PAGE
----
I watch YouTube more than I care to admit. Last week I noticed a mystifying advertisement before many of the videos: A green screen with a large number 230, with the 0 depicted as a winking standard electrical wall outlet, and a smaller date 8-11 underneath. Since I had no idea what the numbers meant, I Googled them to no avail. Eventually, I discovered that this was a GM marketing campaign for the Volt. But how did the number 230 come into play? Does is stand for 230 volt outlet required? The number of days before GM declares bankruptcy again?
Finally, GM revealed on August 11th, 2009, that 230 was the official MPG rating given by the EPA. The advertisements now link to Chevy’s Official Volt page. While I was disappointed in the general lack of content on the actual page, the bottom corner provided a real gem of a link: Chevy Volt’s Facebook page. Those who do not know much about Facebook should know that people, places, events, and even inanimate objects such as the Chevy Volt can have their own Facebook pages now. The Chevy Volt Facebook Wall actually has a death of information on the Volt. People are free to voice their concerns and a Chevy spokesman tries his darndest to answer them all. Here is the spokesperson’s explanation of where they got the number 230.
It’s based on draft EPA fuel economy methodology, which takes into account thousands of drive patterns over an extended period of time. For example, some people will never use a drop of gasoline as they will always stay within the 40 mile pure electric range, while others will use a combination of pure electricity and engine-generated electricity when driving, and still others may stay within the 40 miles and just drive innefficiently. The assumption is most Volt owners will plug-in daily, so there has to be some common ground to compare vehicles between nothing and infinity. To rationalize all these scenarios and situations, the EPA’s draft methodology calculates this via mpg and our estimates based on that methodology are at least 230 mpg in city driving. Just as important, we are expecting the Volt to get more than 100 mpg combined (city/hwy). Also, we have not announced the charge sustaining mode mpg yet because we’re still testing and validating that mode of operation. -Phil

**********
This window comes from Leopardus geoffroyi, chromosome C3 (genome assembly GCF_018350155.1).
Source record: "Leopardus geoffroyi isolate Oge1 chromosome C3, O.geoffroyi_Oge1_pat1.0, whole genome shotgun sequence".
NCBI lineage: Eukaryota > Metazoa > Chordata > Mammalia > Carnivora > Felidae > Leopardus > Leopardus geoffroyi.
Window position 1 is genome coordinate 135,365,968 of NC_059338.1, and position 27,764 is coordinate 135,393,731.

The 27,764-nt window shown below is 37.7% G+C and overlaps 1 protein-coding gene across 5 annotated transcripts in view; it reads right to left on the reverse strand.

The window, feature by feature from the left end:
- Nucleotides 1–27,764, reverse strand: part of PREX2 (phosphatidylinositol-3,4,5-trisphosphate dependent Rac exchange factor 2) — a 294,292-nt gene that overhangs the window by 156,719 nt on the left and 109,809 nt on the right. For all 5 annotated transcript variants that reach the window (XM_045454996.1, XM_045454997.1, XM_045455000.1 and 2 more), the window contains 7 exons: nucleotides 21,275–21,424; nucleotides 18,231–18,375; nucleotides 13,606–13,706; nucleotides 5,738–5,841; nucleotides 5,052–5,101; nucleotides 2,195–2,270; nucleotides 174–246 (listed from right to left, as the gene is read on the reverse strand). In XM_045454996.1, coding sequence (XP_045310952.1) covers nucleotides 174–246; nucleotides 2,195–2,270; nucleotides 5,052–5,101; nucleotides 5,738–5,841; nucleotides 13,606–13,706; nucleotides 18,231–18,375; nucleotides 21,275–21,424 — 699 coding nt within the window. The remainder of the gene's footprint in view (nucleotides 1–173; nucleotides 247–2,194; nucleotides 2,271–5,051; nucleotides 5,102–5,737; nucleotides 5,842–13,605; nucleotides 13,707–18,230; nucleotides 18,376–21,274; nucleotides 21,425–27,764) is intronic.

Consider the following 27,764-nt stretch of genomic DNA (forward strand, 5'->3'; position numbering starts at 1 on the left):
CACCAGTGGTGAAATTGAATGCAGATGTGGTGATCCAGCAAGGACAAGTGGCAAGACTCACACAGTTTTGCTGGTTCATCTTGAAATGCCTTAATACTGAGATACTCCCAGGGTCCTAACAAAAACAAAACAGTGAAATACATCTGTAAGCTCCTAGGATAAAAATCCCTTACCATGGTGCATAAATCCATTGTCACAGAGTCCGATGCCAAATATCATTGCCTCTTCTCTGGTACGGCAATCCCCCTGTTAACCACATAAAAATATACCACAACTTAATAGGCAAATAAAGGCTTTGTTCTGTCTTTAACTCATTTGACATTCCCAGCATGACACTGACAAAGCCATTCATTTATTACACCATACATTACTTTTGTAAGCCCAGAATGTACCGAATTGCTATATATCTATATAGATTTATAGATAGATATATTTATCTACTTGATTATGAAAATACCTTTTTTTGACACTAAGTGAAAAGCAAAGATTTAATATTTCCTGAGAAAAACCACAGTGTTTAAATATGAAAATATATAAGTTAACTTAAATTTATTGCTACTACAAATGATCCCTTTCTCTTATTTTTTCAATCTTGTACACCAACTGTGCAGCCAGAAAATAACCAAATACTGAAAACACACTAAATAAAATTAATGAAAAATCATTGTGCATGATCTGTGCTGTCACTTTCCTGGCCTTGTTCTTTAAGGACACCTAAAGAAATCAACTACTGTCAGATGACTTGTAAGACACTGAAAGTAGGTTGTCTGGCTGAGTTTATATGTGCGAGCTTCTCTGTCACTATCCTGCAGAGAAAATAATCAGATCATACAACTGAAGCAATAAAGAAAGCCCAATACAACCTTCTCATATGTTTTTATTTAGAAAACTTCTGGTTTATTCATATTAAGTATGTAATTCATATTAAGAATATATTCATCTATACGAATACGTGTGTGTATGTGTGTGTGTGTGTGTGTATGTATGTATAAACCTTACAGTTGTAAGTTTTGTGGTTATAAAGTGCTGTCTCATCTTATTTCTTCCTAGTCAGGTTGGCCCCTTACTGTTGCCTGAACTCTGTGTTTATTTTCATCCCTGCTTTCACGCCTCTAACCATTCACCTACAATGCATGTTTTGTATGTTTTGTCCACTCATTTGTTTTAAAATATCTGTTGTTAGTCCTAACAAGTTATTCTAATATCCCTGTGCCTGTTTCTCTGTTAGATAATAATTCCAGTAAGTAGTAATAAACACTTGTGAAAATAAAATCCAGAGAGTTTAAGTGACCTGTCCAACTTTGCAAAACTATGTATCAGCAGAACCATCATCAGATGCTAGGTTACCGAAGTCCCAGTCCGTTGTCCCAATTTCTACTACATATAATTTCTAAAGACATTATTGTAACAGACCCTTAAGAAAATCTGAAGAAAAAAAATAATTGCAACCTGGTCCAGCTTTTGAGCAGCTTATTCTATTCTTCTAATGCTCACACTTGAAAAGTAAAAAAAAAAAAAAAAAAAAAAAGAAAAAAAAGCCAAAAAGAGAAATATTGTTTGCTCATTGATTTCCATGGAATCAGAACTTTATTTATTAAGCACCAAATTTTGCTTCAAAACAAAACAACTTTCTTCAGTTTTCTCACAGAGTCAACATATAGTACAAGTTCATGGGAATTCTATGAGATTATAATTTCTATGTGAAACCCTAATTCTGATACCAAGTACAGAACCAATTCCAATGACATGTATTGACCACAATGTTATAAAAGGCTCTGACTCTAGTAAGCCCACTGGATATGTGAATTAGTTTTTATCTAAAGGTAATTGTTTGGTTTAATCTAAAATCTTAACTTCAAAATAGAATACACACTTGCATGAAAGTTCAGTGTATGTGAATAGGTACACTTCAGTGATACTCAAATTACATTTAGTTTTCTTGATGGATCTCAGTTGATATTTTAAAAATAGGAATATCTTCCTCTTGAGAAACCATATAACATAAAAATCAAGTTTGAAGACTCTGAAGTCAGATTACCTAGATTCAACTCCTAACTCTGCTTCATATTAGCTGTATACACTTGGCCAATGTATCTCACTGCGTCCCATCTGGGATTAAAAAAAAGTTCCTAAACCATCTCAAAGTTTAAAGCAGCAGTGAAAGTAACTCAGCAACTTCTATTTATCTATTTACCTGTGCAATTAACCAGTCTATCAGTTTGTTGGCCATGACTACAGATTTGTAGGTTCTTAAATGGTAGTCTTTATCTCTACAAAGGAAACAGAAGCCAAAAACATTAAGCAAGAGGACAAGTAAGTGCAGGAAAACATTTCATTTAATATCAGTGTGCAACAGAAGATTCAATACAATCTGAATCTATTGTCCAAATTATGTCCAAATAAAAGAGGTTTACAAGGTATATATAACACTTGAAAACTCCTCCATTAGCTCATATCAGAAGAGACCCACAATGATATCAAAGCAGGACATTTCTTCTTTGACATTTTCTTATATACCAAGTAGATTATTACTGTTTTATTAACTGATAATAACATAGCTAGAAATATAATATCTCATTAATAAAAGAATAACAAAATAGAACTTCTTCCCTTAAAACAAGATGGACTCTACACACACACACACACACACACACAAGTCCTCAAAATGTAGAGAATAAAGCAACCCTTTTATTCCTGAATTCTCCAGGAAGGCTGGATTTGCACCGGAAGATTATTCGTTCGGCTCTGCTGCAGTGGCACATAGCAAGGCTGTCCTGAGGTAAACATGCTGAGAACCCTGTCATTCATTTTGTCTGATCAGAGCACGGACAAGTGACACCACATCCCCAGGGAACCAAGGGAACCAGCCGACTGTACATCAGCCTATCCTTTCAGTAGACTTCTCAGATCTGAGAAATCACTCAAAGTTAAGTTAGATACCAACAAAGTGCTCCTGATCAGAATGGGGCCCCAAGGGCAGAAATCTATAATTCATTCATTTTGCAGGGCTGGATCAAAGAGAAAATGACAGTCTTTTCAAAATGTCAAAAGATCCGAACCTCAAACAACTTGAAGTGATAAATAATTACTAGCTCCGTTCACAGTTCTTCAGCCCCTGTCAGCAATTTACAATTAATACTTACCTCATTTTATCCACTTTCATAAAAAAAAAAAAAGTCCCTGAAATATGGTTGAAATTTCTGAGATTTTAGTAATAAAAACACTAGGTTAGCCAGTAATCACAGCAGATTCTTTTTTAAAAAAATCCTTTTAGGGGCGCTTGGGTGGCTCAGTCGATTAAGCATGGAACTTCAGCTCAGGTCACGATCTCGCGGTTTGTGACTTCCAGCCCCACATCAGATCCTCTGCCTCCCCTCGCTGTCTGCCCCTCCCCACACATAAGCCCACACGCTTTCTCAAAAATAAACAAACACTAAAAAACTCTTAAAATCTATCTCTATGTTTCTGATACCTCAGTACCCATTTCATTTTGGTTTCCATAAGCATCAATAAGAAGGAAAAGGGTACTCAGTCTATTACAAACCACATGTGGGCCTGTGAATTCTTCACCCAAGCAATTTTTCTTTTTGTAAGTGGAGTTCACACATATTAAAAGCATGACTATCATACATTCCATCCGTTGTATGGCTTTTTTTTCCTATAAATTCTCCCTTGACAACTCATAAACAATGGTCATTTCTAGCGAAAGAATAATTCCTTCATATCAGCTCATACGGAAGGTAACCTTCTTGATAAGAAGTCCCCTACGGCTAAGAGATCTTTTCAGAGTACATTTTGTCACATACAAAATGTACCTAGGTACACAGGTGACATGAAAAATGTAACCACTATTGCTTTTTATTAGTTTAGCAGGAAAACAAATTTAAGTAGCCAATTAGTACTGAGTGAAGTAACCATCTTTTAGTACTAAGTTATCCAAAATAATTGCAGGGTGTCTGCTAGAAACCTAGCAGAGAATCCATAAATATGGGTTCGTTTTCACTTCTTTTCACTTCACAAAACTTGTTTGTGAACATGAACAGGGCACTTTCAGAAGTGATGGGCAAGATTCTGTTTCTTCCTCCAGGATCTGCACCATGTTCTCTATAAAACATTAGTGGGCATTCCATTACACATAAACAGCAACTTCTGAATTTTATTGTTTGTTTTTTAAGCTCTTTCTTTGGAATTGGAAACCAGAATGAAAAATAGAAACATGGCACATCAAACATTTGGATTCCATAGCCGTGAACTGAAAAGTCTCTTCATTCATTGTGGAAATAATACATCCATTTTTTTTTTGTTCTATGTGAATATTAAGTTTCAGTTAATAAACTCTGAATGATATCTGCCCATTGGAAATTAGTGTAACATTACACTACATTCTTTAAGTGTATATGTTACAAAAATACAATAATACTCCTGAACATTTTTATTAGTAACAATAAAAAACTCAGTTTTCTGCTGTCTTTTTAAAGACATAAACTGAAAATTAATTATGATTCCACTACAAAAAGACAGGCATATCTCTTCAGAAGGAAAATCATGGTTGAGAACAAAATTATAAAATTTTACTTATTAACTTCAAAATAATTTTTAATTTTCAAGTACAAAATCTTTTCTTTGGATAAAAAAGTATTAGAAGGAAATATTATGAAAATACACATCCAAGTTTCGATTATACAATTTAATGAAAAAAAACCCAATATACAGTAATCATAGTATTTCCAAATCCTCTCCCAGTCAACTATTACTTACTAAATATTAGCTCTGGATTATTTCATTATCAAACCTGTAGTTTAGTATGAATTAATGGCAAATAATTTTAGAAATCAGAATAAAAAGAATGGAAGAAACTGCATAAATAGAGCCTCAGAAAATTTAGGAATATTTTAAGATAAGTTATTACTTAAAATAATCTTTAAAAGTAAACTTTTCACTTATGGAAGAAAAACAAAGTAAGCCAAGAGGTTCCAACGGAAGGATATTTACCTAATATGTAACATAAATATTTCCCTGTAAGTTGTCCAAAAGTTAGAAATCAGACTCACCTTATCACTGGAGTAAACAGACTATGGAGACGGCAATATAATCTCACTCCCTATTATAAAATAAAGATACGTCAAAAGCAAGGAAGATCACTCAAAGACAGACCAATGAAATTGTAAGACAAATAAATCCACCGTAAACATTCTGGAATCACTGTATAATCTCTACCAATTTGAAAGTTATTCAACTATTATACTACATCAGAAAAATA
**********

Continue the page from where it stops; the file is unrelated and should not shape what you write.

Originally, I was very disappointed in this ad campaign. All this build up around an arbitrary number and it all leads to a very plain, uninspiring website with a bunch of arbitrary numbers being crunched to explain where 230 MPG comes from.
It is crucial to convey what exactly the car does, and how the car is capable of your daily commute without needing a single drop of gas. I’ve witnessed first hand that the general public does not fully understand how plug-in hybrids work. One of my colleagues at work, an educated twenty something year-old, said he wasn’t a fan of the Chevy Volt because he thought it just died after 40 miles of electric driving. This was disconcerting, especially because we worked for an environmental activism group. I would have expected him to know how a breakthrough hybrid vehicle such as the Volt switches on an electric generator, when the battery is low. But not everybody has researched this. Therefore, simplifying this plug-in hybrid system to an arbitrary number, 230 MPG, might actually be the best way to communicate to the masses how such an unfamiliar vehicle operates.
So my final summation on the campaign is that Chevy did a good job simplifying and minimizing the dangers of bringing something unfamiliar to the market. Next, I would suggest some good old fashioned car advertising. Show it driving up a hill or blasting past a Mazda.